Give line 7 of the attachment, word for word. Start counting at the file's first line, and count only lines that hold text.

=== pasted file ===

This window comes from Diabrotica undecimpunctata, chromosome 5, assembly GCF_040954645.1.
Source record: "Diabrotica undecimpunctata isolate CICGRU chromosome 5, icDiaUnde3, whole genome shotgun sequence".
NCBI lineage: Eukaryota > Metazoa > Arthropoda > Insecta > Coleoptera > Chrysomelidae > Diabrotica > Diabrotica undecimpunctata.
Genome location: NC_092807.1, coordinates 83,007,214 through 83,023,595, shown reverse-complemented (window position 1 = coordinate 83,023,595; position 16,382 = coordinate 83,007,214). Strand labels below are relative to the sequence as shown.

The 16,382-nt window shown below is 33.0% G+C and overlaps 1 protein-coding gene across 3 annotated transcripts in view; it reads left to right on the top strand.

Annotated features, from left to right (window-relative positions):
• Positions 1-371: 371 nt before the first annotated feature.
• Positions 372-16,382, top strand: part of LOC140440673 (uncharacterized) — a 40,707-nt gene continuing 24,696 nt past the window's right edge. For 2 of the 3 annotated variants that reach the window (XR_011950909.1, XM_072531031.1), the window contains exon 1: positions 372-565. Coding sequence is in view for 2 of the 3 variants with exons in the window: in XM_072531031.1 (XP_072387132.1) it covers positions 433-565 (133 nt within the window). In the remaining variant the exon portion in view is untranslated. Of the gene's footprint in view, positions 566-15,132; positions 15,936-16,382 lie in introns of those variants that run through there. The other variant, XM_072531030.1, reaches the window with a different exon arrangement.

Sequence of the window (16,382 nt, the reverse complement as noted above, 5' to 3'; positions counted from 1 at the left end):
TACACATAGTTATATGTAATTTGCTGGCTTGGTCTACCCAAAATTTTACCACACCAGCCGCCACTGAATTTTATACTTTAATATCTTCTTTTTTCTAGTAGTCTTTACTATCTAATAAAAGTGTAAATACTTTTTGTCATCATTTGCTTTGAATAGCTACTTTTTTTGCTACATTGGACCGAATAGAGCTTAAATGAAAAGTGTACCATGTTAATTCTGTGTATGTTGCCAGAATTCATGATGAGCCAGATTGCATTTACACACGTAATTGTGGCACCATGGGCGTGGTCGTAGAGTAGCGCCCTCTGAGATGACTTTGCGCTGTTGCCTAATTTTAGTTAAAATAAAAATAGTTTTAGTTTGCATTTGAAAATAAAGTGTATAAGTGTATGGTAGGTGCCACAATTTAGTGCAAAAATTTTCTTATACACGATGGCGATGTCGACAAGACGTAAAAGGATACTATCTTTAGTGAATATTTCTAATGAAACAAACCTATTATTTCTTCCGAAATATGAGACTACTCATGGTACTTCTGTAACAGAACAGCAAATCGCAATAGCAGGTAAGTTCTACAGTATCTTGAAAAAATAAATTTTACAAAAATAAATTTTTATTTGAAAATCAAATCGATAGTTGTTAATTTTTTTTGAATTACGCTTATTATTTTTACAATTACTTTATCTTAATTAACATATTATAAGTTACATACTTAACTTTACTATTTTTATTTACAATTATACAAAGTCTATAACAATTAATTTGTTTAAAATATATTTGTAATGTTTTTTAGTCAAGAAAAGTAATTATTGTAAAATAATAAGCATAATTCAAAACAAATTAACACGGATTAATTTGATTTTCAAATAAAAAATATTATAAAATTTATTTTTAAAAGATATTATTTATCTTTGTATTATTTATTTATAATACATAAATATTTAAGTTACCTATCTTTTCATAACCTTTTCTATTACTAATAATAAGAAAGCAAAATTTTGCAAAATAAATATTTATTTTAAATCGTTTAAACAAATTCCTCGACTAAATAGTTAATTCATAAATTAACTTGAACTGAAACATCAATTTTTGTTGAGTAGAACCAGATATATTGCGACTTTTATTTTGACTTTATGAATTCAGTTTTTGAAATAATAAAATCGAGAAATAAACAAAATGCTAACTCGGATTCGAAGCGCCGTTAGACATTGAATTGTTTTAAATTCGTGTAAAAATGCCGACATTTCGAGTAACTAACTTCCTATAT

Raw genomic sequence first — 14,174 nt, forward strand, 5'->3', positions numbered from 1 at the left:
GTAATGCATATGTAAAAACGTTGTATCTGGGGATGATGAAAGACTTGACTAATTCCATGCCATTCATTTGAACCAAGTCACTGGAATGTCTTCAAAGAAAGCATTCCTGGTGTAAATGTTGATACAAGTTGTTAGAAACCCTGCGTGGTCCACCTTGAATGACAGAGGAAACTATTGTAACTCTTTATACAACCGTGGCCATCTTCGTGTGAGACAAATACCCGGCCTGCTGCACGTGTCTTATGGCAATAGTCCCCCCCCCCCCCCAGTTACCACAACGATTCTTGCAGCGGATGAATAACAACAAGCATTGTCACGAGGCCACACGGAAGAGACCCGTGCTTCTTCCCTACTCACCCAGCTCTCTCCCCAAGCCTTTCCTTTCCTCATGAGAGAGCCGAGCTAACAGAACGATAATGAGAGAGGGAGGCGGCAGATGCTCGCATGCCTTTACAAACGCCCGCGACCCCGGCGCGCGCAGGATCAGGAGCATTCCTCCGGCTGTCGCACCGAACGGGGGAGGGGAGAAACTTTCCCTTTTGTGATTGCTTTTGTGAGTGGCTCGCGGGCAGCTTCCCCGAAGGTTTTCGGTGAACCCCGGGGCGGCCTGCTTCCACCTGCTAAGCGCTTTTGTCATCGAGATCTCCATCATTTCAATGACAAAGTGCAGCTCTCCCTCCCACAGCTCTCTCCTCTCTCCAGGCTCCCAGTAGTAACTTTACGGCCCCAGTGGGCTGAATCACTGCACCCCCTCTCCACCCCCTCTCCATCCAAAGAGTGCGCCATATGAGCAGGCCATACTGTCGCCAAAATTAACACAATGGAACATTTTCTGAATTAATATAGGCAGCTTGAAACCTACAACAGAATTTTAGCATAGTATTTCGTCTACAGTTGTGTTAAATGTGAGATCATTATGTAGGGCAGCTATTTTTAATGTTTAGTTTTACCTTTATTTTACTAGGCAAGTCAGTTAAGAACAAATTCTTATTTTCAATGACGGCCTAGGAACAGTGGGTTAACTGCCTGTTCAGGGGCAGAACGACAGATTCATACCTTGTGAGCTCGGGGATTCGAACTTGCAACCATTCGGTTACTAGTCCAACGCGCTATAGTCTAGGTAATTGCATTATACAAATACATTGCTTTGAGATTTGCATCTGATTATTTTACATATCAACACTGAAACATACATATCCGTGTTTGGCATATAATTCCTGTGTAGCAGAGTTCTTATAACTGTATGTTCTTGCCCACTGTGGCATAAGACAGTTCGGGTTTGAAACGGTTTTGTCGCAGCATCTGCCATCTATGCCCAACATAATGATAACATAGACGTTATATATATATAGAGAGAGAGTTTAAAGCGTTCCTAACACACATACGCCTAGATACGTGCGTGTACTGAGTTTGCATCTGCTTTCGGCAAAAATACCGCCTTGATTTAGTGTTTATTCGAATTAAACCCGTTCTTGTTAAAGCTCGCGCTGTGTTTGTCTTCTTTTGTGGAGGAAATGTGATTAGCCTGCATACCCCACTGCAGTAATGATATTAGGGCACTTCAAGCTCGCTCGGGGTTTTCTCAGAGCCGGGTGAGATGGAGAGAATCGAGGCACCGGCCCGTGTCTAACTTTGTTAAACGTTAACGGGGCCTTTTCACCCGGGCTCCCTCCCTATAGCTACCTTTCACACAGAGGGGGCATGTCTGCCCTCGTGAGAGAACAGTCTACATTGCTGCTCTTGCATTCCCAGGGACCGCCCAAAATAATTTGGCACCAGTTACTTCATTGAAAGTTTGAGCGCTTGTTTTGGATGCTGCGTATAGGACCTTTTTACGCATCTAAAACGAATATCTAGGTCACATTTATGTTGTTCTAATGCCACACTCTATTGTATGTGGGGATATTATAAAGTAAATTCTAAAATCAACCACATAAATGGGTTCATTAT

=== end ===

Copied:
• Positions 1-371: 371 nt before the first annotated feature.